Research Abstracts: Substance Misuse

Title: Evaluating the effects of comprehensive substance abuse intervention on successful reunification
Author: Brook, Jody; McDonald, Thomas P
Reference: Research on Social Work Practice, 17(6), November 2007, pp664-673

This study examines permanency outcomes of families with children in foster care who participated in a comprehensive service-delivery programme to assist families and communities deal with alcohol and other drug (AOD) problems.

Survival analysis is used to measure the impact of programme participation on family reunification and re-entry of children into foster care. The results found that, contrary to initial expectations, participants move more slowly to reunification, although the group differences are not statistically significantly different, and re-entry rates are significantly higher among those children whose parents participate in this service. AOD abuse recovery is a long-term process. More intensive service interventions may not automatically produce better permanency outcomes.

Title: Parental substance misuse and child care social work: findings from the first stage of a study of 100 families.
Author: Forrester, Donald; Harwin, Judith
Reference: Child and Family Social Work, 11(4), November 2006, pp325-335

Parental misuse of drugs or alcohol is known to be a common issue for child care social workers, yet there has been
surprisingly little UK research on the topic. The study reported here attempts to address this gap. All files going for long-term allocation in four London boroughs over one year were examined.

Families where there was substance misuse were more vulnerable on several measures: the children were younger, the parents had more individual problems and the families lived in more difficult social situations. Parental substance misuse accounted for 62% of all children subject to care proceedings and 40% of those placed on the child protection register. Substance misuse specialists were rarely involved in working with families, primarily because parents said that they did not think that they had a problem.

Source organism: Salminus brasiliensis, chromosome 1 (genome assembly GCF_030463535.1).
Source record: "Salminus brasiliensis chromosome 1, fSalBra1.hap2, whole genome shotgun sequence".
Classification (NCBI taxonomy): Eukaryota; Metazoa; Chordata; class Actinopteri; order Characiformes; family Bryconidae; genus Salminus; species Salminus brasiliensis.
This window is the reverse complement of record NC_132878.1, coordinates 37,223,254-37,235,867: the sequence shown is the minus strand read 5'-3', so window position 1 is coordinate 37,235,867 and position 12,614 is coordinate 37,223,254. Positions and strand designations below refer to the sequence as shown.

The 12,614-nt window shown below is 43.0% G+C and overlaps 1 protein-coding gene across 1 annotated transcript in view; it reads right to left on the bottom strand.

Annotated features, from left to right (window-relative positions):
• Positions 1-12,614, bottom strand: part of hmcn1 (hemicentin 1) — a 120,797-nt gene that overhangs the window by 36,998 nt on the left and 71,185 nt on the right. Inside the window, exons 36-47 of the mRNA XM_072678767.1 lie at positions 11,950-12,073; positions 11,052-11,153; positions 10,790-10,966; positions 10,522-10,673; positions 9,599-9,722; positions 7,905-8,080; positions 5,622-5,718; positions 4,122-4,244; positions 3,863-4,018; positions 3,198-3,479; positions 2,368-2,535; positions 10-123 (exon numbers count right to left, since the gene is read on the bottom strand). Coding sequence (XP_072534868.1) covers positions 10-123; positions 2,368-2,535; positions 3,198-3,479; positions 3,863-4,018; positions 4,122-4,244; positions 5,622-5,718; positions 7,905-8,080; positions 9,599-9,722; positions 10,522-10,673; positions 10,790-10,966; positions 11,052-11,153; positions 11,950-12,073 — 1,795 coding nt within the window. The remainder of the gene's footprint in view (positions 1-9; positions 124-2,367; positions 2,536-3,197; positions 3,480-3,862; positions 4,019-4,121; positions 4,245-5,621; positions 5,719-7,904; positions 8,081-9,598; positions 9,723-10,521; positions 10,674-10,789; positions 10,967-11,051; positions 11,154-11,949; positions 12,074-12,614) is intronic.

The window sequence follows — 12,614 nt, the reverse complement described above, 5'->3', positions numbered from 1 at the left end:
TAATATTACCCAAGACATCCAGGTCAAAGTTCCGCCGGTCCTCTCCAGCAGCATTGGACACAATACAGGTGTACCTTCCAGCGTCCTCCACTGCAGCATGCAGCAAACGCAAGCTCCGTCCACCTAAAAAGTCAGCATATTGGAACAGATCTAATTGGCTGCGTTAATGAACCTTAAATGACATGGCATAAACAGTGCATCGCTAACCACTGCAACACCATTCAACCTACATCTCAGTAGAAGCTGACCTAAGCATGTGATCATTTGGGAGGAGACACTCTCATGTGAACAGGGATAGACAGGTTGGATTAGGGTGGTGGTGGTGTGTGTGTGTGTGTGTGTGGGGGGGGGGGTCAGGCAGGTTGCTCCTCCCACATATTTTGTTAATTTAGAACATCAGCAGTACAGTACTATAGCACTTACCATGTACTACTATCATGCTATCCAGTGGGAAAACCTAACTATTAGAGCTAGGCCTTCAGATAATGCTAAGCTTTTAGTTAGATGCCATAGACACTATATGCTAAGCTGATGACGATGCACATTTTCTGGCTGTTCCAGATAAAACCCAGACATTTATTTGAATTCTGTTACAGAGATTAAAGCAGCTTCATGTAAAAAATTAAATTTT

Title: Coping with alcohol and drug problems: the experiences of family members in three contrasting cultures
Author: Orford, Jim et al
Publisher: Routledge, 2005

This book aims to deepen and extend understanding of the experiences of family members trying to cope with the excessive drinking or drug taking of a relative. The book draws on the results of the cross-cultural study of alcohol and drug problems in the family, and places these results within the broader context of the international literature on the subject.

By investigating the similarities and differences in the experiences of family members in three parts of the world, the authors reveal results which have far-reaching implications for professional intervention and prevention. Subjects covered include: models of understanding: how families continue to be pathologised and misunderstood how family members cope an integrated view of alcohol and drug problems in the family and ways of empowering family members.


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